(16, 32, 48, 64) respectively. After the feature align-
ment process, three convolution block with 4 layers
in each is utilized to obtain a feature list consisting
of its origin, half and quarter resolution of the input
feature. The dimensions of these blocks are (64, 128,
256). Then the feature list is fed into the PSA-FPN
feature extractor, transformed as a new same resolu-
tion feature list with the dimension of (128, 128, 128).
As for the detection head, the proposal boxes number
N is set as 100, and the dimension of the proposal fea-
tures is 128. A single head is stacked 6 times. Layers
of the heads are initialized with Xavier (Glorot and
Bengio, 2010). The pooling resolution S is 7. We set
, λ
, and λ
to 2.0, 5.0, 2.0 respectively follow-
ing (Carion et al., 2020; Sun et al., 2020).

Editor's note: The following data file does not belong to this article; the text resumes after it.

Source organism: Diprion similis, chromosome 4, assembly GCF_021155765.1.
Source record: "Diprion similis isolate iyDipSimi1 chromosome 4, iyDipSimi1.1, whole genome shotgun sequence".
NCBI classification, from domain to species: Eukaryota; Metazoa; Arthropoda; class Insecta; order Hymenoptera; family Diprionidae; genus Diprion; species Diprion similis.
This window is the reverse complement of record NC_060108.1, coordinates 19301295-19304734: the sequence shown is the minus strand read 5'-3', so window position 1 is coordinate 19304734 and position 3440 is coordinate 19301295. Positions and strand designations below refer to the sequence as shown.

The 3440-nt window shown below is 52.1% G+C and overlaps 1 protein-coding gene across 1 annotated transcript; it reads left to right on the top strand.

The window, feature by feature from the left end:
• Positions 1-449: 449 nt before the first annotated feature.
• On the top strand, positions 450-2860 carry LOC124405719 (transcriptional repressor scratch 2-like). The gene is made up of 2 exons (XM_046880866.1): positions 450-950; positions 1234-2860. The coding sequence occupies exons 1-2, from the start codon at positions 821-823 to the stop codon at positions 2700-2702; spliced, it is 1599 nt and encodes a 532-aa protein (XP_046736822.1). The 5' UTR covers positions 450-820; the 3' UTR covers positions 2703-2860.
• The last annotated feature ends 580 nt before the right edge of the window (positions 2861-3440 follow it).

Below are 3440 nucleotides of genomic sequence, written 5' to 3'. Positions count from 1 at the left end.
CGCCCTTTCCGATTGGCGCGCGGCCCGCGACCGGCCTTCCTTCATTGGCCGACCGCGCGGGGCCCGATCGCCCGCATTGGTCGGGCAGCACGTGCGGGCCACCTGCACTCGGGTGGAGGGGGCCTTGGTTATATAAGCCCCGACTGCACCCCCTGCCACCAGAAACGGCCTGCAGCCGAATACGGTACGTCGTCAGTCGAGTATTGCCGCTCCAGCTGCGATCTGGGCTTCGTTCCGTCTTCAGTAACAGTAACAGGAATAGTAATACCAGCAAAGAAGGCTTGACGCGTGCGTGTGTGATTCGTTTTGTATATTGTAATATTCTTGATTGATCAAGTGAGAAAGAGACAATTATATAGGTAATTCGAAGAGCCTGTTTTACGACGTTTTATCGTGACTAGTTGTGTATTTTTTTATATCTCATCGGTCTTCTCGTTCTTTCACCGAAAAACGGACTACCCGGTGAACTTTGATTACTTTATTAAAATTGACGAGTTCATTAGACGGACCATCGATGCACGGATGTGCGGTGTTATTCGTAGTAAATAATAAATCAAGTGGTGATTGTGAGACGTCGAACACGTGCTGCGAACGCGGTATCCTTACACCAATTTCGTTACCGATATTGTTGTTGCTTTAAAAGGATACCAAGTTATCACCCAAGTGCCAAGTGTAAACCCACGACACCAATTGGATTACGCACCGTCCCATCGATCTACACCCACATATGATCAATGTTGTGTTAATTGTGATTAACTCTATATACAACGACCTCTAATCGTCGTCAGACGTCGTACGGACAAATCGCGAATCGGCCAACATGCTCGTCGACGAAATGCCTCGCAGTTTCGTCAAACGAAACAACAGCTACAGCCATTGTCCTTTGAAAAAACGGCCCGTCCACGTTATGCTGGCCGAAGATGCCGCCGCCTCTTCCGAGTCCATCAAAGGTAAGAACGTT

Training Details. The whole framework of
SparseDet is optimized with the Adam optimizer in
an end-to-end manner. All models are trained with
8 GPUs for 320 epochs with batch size 48, which
takes around 6 hours. The learning rate is initialized
as 0.003 and updated by a cosine annealing strategy
for the learning rate decay.
Inference Details. At the inference process, the pro-
posed boxes processed by the stacked heads will be
directly used as the prediction result without any post-
processing. The score of classification results shows
the confidence of the prediction.
SparseDet: Towards End-to-End 3D Object Detection
Table 4: Robustness evaluation using metrics from (Liu
et al., 2020). SparseDet degrades slower with the number
of noise points growing.
Method +noise
(IoU = 0.7)
Mod. Hard mAP